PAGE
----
• Reimbursement Liability: $200
      • Total Adjustments to Reconcile Net Income to Net Cash provided by operations: $7,600
      • Net Cash provided by operating activities: $27,200
  • Investing Activities
    • Equipment & Computers: -$2,500
    • Net Cash provided by investing activities: -$2,500
  • Financing Activities
    • Preferred Stock: $6,000
    • Net Cash provided by financing activities: $6,000
  • Net Cash Increase for Period: $30,700
  • Cash at Beginning of Period: $45,000
  • Cash at End of Period: $75,700

With this example, we can now continue exploring how to read a cash flow statement and learn what they are used for.

What Is a Cash Flow Statement Used For?

Having and using a cash flow statement for your business can help you make informed financial decisions for your company. It is amazing how illuminating it can be to understand where your money is coming from and where it is going within different periods of the year or year.

Cash flow statements can help you understand which initiatives of your company were profitable, which were concerning, which were promising, and which were more costly than expected.

When you are just starting a business, you are likely most worried about going through the cash you have more quickly than you can withstand. With a cash flow statement, you can reevaluate different aspects of your business and determine whether or not your current business strategies are worth the financial risk they imply.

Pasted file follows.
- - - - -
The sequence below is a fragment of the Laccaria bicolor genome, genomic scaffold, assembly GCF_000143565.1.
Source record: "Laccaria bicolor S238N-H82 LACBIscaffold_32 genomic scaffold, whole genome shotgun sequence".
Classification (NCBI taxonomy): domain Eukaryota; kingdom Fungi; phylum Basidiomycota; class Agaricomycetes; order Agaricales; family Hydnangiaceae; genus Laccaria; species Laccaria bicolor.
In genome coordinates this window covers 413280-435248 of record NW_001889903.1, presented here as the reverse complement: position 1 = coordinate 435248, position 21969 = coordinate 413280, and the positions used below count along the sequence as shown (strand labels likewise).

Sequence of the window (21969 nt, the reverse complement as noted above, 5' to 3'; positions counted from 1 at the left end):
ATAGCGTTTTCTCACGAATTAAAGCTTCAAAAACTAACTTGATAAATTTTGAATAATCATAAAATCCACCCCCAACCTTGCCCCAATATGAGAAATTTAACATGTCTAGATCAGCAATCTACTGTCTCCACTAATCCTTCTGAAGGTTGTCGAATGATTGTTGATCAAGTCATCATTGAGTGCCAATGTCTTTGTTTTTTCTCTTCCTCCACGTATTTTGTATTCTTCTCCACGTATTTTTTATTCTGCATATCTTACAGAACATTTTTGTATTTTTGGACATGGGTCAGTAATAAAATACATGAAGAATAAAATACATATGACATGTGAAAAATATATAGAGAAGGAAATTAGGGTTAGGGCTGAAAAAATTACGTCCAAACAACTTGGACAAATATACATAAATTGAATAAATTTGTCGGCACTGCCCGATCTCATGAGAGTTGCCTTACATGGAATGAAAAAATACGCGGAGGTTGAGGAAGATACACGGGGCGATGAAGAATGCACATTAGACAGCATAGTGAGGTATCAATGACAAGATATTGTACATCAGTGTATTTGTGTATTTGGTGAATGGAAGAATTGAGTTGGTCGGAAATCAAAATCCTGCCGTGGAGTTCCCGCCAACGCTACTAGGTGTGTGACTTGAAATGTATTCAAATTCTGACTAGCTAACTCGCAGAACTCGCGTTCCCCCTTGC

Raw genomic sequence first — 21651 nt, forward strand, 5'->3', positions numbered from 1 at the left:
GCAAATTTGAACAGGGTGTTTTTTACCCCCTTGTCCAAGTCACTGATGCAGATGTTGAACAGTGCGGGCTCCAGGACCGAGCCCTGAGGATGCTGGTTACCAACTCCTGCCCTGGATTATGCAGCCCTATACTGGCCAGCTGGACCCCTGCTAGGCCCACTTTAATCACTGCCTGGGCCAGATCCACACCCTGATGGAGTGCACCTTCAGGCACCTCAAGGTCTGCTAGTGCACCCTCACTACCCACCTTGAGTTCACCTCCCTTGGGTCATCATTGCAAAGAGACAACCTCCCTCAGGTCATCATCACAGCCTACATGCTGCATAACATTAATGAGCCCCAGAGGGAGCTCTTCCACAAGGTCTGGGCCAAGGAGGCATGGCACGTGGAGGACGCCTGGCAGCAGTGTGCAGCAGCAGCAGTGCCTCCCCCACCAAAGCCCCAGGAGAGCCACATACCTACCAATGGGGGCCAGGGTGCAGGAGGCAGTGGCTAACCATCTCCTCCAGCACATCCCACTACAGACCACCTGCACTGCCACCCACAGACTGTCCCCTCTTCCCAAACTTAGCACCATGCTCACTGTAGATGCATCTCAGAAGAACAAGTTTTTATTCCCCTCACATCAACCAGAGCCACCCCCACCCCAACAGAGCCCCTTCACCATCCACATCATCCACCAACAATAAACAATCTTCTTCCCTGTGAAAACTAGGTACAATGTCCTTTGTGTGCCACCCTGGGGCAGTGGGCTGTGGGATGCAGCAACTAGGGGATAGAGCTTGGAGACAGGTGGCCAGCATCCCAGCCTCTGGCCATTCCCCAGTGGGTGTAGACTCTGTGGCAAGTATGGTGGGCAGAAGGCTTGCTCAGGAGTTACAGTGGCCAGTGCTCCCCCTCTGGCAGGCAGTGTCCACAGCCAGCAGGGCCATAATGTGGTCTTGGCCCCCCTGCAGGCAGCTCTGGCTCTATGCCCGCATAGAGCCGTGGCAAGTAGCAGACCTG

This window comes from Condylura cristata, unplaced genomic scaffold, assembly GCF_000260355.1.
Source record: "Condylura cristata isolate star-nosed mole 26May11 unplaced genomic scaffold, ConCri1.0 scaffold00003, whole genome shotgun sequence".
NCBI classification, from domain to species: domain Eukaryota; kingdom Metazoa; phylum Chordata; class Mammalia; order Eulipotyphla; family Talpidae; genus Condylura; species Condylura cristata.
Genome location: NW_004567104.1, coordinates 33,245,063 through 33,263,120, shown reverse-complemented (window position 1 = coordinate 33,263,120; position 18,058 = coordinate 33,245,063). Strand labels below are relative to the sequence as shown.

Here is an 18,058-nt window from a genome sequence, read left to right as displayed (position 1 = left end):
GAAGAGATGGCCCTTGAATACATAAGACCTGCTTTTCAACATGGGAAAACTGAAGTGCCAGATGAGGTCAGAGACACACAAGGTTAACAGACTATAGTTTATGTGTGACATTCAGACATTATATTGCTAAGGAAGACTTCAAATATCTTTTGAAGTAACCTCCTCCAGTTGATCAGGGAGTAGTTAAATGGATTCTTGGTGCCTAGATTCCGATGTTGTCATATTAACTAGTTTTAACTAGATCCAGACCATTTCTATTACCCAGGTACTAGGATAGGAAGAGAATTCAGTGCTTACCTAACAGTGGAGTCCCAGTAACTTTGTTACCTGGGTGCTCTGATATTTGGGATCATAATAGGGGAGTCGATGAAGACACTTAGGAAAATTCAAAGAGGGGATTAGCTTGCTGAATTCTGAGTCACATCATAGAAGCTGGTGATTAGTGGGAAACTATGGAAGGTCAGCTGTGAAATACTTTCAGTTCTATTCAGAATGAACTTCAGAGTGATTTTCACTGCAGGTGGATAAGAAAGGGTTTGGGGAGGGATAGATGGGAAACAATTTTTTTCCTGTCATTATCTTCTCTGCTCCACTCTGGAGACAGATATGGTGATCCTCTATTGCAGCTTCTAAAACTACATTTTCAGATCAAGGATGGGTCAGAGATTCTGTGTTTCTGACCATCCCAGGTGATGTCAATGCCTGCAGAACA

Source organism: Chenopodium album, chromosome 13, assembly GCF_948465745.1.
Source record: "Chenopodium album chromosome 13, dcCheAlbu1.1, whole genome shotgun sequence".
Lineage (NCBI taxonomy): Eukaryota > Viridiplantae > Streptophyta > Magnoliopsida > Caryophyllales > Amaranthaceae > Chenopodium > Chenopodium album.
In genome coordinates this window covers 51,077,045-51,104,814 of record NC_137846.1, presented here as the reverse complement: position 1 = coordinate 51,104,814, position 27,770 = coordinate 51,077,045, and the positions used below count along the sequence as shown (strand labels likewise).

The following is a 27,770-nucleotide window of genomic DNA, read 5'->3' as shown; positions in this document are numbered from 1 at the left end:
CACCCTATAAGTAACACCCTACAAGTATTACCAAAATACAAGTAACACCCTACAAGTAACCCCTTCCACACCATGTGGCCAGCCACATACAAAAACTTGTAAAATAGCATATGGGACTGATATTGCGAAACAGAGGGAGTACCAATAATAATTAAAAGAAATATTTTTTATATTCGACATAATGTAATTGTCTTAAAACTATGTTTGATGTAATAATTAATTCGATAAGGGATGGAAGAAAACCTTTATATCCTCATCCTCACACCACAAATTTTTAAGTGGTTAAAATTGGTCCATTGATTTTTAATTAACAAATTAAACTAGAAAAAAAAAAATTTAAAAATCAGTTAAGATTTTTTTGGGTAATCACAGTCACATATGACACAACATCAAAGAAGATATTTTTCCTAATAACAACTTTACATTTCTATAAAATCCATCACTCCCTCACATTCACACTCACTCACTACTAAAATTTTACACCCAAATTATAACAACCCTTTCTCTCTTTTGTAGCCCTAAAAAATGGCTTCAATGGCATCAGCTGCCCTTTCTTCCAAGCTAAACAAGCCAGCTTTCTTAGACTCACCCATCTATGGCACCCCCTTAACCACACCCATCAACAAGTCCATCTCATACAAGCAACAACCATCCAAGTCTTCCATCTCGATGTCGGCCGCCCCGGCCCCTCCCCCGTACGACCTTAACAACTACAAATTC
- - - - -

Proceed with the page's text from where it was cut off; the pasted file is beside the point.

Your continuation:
Cash flow statements are also used by shareholders and investors to analyze how financially strong your company is. This statement is also used to understand whether or not the company’s debts are being managed effectively and if they can be repaid in a reasonable amount of time.

The actual cash position of your business can be read as a position of strength in these circumstances. On the other hand, when it seems like a company has collection issues, it can raise some red flags.

How to Read a Cash Flow Statement

Your organization’s operating, investing, and financing activities are used as the three main categories on a cash flow statement. Let’s learn more about each section to help you understand how to read a cash flow statement.

Operating Activities

The first thing listed underneath operating activities is the net income. This is a number that can be found on your income statement. In our example above, the business had a net income of $19,600 for the reporting period.

Next, you will see the “adjustments to reconcile your net income to net cash.” This is a list of revenue or expenses that haven’t yet been reflected in your bank account. In our example, money is owed to payroll, a credit card, and other miscellaneous expenses.

Basically, this money is still in their bank account even though they will be paying it out in the near future. Once these adjustments have been considered, the net cash provided by operating activities shows how much cash is currently available due to operating activities.